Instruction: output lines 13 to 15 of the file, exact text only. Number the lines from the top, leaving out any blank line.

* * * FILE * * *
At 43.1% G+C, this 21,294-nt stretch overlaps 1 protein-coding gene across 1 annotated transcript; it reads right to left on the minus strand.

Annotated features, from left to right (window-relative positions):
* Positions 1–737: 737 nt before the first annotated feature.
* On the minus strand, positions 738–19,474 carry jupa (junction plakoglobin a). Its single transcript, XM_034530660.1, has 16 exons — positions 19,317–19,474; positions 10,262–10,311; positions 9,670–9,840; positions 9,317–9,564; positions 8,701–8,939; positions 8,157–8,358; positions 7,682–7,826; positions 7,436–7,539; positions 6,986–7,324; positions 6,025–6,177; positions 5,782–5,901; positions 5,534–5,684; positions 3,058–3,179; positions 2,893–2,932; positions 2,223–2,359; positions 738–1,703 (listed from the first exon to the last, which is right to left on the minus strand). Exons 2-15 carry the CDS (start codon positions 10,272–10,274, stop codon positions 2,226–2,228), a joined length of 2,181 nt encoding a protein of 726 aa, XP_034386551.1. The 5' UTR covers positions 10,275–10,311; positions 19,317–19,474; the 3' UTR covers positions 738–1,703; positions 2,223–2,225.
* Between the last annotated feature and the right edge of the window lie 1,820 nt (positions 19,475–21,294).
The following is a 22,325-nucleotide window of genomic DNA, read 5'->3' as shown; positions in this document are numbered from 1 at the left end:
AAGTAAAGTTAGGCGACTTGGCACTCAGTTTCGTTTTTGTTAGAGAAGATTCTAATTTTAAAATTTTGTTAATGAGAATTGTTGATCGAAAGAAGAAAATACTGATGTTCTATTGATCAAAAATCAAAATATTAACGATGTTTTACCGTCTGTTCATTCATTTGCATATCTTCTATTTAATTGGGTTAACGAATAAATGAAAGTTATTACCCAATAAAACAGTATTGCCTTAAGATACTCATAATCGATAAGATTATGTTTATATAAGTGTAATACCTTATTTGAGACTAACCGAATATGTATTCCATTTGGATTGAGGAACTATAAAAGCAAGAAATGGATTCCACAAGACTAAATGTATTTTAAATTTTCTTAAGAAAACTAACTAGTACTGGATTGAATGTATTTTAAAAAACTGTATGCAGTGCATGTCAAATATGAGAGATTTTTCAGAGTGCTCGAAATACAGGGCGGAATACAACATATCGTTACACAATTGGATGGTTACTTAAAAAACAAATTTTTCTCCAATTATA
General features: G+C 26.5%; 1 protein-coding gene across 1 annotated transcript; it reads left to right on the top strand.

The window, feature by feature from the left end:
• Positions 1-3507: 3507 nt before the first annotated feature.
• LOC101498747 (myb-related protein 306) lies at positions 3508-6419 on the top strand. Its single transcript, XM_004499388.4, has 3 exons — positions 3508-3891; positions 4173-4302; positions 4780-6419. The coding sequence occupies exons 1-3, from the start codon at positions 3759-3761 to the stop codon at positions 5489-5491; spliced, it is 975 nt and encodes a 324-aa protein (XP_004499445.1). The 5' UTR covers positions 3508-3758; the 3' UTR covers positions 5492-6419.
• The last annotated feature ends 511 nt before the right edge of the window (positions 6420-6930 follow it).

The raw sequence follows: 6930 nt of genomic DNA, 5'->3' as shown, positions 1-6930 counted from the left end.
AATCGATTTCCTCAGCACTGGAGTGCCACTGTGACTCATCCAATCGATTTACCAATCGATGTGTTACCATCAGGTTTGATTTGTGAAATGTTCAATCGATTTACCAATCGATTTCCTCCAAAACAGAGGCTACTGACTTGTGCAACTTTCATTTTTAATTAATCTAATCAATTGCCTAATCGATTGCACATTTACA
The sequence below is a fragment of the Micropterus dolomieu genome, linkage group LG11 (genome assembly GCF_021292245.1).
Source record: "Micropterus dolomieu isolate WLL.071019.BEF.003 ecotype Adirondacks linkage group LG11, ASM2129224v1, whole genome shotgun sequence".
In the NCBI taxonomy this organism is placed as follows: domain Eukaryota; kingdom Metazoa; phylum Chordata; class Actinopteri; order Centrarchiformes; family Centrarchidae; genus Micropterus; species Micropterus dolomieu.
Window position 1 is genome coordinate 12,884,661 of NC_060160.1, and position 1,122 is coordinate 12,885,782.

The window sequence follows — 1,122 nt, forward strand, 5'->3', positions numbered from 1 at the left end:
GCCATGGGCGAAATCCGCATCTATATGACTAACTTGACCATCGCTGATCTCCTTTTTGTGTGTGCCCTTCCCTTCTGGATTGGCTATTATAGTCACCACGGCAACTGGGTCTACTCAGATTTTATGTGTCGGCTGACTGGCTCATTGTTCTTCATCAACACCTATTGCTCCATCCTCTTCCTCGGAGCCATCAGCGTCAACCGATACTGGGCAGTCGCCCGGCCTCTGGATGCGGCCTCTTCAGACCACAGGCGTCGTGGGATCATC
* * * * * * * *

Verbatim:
The raw sequence follows: 6930 nt of genomic DNA, 5'->3' as shown, positions 1-6930 counted from the left end.
AATCGATTTCCTCAGCACTGGAGTGCCACTGTGACTCATCCAATCGATTTACCAATCGATGTGTTACCATCAGGTTTGATTTGTGAAATGTTCAATCGATTTACCAATCGATTTCCTCCAAAACAGAGGCTACTGACTTGTGCAACTTTCATTTTTAATTAATCTAATCAATTGCCTAATCGATTGCACATTTACA
The sequence below is a fragment of the Micropterus dolomieu genome, linkage group LG11 (genome assembly GCF_021292245.1).